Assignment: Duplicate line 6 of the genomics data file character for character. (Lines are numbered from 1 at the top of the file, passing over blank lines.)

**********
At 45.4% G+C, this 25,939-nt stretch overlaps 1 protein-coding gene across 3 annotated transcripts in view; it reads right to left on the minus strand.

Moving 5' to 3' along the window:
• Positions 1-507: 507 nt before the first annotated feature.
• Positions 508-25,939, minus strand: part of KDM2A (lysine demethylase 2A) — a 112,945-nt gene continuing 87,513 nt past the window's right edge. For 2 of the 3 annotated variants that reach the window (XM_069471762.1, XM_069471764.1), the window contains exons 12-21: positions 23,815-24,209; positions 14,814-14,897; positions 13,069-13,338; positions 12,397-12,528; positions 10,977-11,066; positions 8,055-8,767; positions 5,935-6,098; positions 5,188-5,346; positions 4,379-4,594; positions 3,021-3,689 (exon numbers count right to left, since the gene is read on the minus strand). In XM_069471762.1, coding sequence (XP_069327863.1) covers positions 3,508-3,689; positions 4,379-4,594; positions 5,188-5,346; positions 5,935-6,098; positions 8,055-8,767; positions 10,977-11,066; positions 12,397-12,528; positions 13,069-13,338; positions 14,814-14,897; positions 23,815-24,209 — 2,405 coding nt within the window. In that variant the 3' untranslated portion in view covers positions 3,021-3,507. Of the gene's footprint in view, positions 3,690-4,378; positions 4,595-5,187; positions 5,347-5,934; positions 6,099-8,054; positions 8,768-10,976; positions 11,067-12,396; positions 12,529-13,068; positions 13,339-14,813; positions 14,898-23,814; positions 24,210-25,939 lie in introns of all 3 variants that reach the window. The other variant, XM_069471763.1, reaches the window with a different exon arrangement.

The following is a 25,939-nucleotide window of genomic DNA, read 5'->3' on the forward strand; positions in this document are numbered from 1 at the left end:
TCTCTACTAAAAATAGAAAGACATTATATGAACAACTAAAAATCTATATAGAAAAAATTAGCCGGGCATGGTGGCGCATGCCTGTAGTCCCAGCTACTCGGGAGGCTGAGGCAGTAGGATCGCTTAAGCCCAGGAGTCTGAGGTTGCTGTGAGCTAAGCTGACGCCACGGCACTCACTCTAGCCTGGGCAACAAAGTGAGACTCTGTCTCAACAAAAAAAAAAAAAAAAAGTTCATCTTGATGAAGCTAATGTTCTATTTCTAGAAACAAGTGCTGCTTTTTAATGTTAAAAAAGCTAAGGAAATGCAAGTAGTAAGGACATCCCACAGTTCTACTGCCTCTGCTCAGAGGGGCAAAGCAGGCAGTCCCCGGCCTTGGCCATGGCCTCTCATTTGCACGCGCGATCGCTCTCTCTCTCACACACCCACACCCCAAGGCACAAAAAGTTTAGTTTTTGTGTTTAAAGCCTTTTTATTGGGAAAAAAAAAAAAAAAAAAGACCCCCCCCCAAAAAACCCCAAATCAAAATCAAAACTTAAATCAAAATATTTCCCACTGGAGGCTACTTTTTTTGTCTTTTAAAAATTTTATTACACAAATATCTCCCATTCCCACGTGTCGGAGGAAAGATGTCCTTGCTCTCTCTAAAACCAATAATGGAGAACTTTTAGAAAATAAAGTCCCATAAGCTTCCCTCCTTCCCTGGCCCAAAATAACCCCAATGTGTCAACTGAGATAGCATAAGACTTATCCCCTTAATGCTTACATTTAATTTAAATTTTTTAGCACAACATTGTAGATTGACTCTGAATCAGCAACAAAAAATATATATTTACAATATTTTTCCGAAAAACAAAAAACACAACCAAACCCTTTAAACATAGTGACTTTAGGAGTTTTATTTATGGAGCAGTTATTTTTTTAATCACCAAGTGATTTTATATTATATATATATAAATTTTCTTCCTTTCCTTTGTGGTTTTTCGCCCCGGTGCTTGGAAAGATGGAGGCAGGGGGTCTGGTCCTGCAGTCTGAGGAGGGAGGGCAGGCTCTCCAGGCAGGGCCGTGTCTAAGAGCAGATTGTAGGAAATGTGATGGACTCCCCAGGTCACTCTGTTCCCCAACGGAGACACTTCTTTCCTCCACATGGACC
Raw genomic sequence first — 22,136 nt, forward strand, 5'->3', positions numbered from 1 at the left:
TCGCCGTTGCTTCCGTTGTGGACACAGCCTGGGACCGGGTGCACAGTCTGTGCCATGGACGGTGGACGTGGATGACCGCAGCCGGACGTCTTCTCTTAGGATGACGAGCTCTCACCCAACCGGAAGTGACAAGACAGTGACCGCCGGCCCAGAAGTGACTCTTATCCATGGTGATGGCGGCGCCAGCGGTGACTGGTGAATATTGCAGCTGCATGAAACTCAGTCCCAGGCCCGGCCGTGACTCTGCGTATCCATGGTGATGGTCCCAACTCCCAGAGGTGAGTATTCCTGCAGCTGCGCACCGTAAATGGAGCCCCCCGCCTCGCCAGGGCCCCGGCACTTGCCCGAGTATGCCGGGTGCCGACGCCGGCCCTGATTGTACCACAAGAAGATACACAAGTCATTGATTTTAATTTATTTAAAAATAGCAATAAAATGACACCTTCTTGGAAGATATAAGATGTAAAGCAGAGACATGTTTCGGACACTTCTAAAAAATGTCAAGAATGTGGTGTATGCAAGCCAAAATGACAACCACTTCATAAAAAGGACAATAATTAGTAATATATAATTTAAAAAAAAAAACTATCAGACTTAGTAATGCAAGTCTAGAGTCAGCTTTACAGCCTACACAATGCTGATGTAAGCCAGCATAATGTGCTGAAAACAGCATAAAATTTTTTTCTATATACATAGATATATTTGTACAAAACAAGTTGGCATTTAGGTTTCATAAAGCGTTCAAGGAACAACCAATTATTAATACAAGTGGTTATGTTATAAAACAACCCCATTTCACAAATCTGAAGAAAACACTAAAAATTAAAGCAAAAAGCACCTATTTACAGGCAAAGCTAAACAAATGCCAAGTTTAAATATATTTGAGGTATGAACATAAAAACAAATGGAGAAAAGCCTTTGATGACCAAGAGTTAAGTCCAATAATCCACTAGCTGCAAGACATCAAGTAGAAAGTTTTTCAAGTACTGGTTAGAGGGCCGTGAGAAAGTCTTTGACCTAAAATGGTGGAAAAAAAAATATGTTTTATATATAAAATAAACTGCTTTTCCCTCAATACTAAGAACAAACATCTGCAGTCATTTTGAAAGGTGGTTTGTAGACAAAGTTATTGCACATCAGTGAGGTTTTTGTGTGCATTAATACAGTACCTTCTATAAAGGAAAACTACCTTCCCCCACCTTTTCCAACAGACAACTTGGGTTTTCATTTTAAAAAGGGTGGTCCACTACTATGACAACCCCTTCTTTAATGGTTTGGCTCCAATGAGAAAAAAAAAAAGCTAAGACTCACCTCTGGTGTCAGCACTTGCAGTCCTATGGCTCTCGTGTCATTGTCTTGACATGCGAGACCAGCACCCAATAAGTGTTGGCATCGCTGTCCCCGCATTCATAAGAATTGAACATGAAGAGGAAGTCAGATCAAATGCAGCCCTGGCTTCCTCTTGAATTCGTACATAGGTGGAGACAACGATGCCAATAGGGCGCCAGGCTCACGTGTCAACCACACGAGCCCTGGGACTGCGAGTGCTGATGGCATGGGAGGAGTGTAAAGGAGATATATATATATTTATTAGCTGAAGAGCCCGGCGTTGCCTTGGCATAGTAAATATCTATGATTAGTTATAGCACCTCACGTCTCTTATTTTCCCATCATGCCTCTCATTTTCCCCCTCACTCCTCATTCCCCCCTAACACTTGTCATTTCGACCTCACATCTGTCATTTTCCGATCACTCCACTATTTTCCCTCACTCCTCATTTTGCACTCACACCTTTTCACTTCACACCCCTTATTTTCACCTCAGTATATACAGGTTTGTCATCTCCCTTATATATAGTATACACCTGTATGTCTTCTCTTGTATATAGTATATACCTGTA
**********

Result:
TCTCTACTAAAAATAGAAAGACATTATATGAACAACTAAAAATCTATATAGAAAAAATTAGCCGGGCATGGTGGCGCATGCCTGTAGTCCCAGCTACTCGGGAGGCTGAGGCAGTAGGATCGCTTAAGCCCAGGAGTCTGAGGTTGCTGTGAGCTAAGCTGACGCCACGGCACTCACTCTAGCCTGGGCAACAAAGTGAGACTCTGTCTCAACAAAAAAAAAAAAAAAAAGTTCATCTTGATGAAGCTAATGTTCTATTTCTAGAAACAAGTGCTGCTTTTTAATGTTAAAAAAGCTAAGGAAATGCAAGTAGTAAGGACATCCCACAGTTCTACTGCCTCTGCTCAGAGGGGCAAAGCAGGCAGTCCCCGGCCTTGGCCATGGCCTCTCATTTGCACGCGCGATCGCTCTCTCTCTCACACACCCACACCCCAAGGCACAAAAAGTTTAGTTTTTGTGTTTAAAGCCTTTTTATTGGGAAAAAAAAAAAAAAAAAAGACCCCCCCCCAAAAAACCCCAAATCAAAATCAAAACTTAAATCAAAATATTTCCCACTGGAGGCTACTTTTTTTGTCTTTTAAAAATTTTATTACACAAATATCTCCCATTCCCACGTGTCGGAGGAAAGATGTCCTTGCTCTCTCTAAAACCAATAATGGAGAACTTTTAGAAAATAAAGTCCCATAAGCTTCCCTCCTTCCCTGGCCCAAAATAACCCCAATGTGTCAACTGAGATAGCATAAGACTTATCCCCTTAATGCTTACATTTAATTTAAATTTTTTAGCACAACATTGTAGATTGACTCTGAATCAGCAACAAAAAATATATATTTACAATATTTTTCCGAAAAACAAAAAACACAACCAAACCCTTTAAACATAGTGACTTTAGGAGTTTTATTTATGGAGCAGTTATTTTTTTAATCACCAAGTGATTTTATATTATATATATATAAATTTTCTTCCTTTCCTTTGTGGTTTTTCGCCCCGGTGCTTGGAAAGATGGAGGCAGGGGGTCTGGTCCTGCAGTCTGAGGAGGGAGGGCAGGCTCTCCAGGCAGGGCCGTGTCTAAGAGCAGATTGTAGGAAATGTGATGGACTCCCCAGGTCACTCTGTTCCCCAACGGAGACACTTCTTTCCTCCACATGGACC